Alexx Hinkle

Alexx Hinkle, Violin, Concert Master

Alexx for Profile 2We bow down, bow down, to Lisa Simpson, yes, Bart’s sister, Homer’s daughter. The summer after 4th grade, 9-year-old Alexx Hinkle was watching “The Simpsons” when Lisa started playing saxophone. He sat up. Eureka! Alexx wanted to play too. When choosing something at the music store, it could have been saxophone…it could have been French horn (“I really like the French horn,” Alexx says.) But, something drew his hand to the violin, and that’s what went home with him.

“We had a very good music program in elementary school,” he says. That was in Alton, Illinois, actually a suburb of St. Louis, on the Illinois side of the Mississippi. But most kids had started their instrument the year before, so he just played along by ear and tried to catch up in the group lessons. Quarter notes, time and key signatures, well, they remained a mystery. “I could sort of read music, but I had to put finger marks on everything, so I played by finger rather than by notes.” Alexx continued that way—no private lessons, pretty much self-teaching—through 8th grade, when his “enlightenment” began, as he says.

Alexx was admitted into the middle school orchestra—last stand seconds—on the condition that he take private lessons. (This is now going to get a little violin-wonky here, sorry.) He started out on Suzuki Book 3. “It was like calisthenics for the violin,” he says. “There was so much to learn. My teacher piled on reading music, scales, techniques. I practiced hours every day and I loved it.”

Three months later, he was playing Kreutzer. He moved to 2nd chair, seconds. Six months after that, Bach Sonatas and Partitas. Followed quickly by the Mendelsohn violin concerto. Whaaat?! From Susuki 3 to the Mendelsohn in less than a year? “It was a musical rush,” Alexx admits. Then, third stand, firsts. He went to state competitions and won playing the Sibelius violin concerto. Oh, and he learned viola as well.

Meantime, he was actually planning to go to med school. “I had tons of math, chemistry, biology homework. But I realized I was playing 4-5 hours a day, I loved it, and it clicked: Music is what I really want to do!”

Alexx went to the Peabody Conservatory, gaining admittance playing the Walton concerto—for viola! But it was all perhaps a little too fast. He’d only had lessons for four years. He didn’t feel prepared for how hard you’re pushed, didn’t click with his teacher, and was feeling constrained by the strictness of interpretations and the viola repertoire. He left in January of his freshman year.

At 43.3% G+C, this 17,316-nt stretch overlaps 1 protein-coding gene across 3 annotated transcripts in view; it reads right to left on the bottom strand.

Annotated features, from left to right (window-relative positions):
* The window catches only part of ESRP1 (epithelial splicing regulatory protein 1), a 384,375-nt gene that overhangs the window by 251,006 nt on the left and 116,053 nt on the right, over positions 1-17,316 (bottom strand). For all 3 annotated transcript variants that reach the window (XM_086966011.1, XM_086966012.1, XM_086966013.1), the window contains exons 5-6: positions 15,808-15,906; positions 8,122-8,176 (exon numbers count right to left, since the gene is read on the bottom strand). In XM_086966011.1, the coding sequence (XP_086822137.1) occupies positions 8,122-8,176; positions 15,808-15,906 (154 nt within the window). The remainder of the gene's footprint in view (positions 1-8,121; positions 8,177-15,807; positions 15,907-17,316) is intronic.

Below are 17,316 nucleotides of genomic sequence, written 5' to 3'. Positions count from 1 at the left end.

He landed at the University of Missouri in St. Louis as a double major, pre-med and music. “I found a really wonderful violin teacher and settled in.” By his sophomore year it had become clear that he really did need to make a choice about which way to go, and he choose the sensible career path: pre-med. The next year demanded a lot of math and science and soul searching: “I was afraid I couldn’t make a living as a musician; being a doctor is much more secure.” Yet, he was still playing violin every day and listening to the forlorn melodies of the Walton violin concerto (not viola) over and over and over.

In the end, music won. “I always hoped I could provide something for others that they couldn’t do themselves,” he explains. “When you go to a great concert, it leaves an impact on you. I wanted to do offer that.” Alexx went to the San Francisco Conservatory of Music and got a degree in violin performance in 2010.

He’s now assistant concert master at the San Francisco Sinfonietta Chamber Orchestra, a coach for the firsts and violas for the Sunset Youth Orchestra, subs in the Santa Cruz Symphony, gives private lessons and plays weddings, dinners and whatever gig you might have in mind.

Alex is also a member of the Magik*Magik Orchestra, a totally brilliant idea: a made-to-order group of professional musicians (from a soloist to a full orchestra) available for other musicians, artists and creatives. With them, Alexx has played with music legends such as Sting, Chris Botti, Bob Weir, The Fifth Dimension and John Vanderslice, as well as performing Johnny Greenwood’s Popcorn Superhet Receiver.

“I like practical, real world experiences,” he says, which is why he’s playing with Prometheus. “I’m learning repertoire in context rather than just playing on my own. For example, I’ve never played the entire Schumann. I’ve played the scary Scherzo (second movement) and yes, it’s very, very fast and chromatic. It’s really hard. But if you think about the musicality and how he’s using it as a creative expression amidst all the other sounds he’s developing, that helps me not get freaked out about it” (well, some of us remained just a little freaked while playing it).

What’s next? “I’m still thinking a lot about the Walton violin concerto,” he says. “It was dedicated to and first played by Jascha Heifetz, but it’s rarely performed today. It’s huge, driving energy, then intensely delicate. It has so many innovations in harmony, phrasing and tone colors. And those forlorn melodies. The violin really lends itself to that. It would be such a great opportunity to bring this to the ears of more listeners.” Alexx finally believes he can offer music to the world.

We’re very happy he’s offering it as concertmaster of Prometheus Symphony. And thank you, Lisa Simpson!

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